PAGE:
Grossman and Zhou approached the problem with Expected Utility Theory and defined portfolio optimality as maximising long term growth rate in power law wealth utility function and assumed continuously rebalancing between a risk free asset and single risky asset which has random walk return dynamics.

In the cryptocurrency context, risk free assets exist in the provision of cryptocurrencies on cryptocurrency exchanges at an interest rate, paid out in the cryptocurrency being loaned out.

But for investors who are looking for returns denominated in fiat currencies such as the dollar, there is an immediate issue that such risk free rate of return is not entirely risk free as it masks the inherent volatility of the value of a cryptocurrency versus the dollar or other cryptocurrencies.

But vis-à-vis cryptocurrencies inter se, Grossman and Zhou’s model has some value towards managing drawdown for cryptocurrency trading aimed at increasing a client’s existing holdings of cryptocurrency.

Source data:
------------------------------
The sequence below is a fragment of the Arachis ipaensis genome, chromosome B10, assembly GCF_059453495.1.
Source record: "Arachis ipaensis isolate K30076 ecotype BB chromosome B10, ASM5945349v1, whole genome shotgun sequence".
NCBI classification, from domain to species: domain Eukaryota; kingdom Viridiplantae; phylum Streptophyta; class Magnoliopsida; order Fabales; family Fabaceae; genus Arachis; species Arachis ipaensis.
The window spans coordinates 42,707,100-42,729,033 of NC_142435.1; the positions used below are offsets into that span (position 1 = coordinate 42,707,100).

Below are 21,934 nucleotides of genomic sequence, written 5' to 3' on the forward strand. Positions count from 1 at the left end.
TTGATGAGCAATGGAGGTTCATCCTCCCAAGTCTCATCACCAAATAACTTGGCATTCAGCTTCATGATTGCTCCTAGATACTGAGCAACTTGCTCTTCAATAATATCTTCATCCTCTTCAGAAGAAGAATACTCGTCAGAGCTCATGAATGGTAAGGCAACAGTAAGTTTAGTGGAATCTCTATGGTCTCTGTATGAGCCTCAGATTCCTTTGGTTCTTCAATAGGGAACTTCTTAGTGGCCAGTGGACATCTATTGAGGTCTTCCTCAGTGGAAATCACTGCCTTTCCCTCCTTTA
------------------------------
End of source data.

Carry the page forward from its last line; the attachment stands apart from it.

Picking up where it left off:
An Economic Drawdown (EDD) was defined by EDD(t) = 1 - Wt / EM(t), where an Economic Max (EM) since inception is calculated as Capture The continuous Drawdown-Controlled Optimal Portfolio Strategy (DD-COPS) has the portfolio fraction allocated to a single risky asset as: Capture where δ is the drawdown limit, (1 - γ) is the investor risk aversion and γ = (R - rf) / σ is the long term expected Sharpe ratio of the risky asset (R and σ are its long term expected return and volatility) and the rest of the portfolio is allocated to the risk free asset – in the case of cryptocurrencies, swapping back into fiat currencies.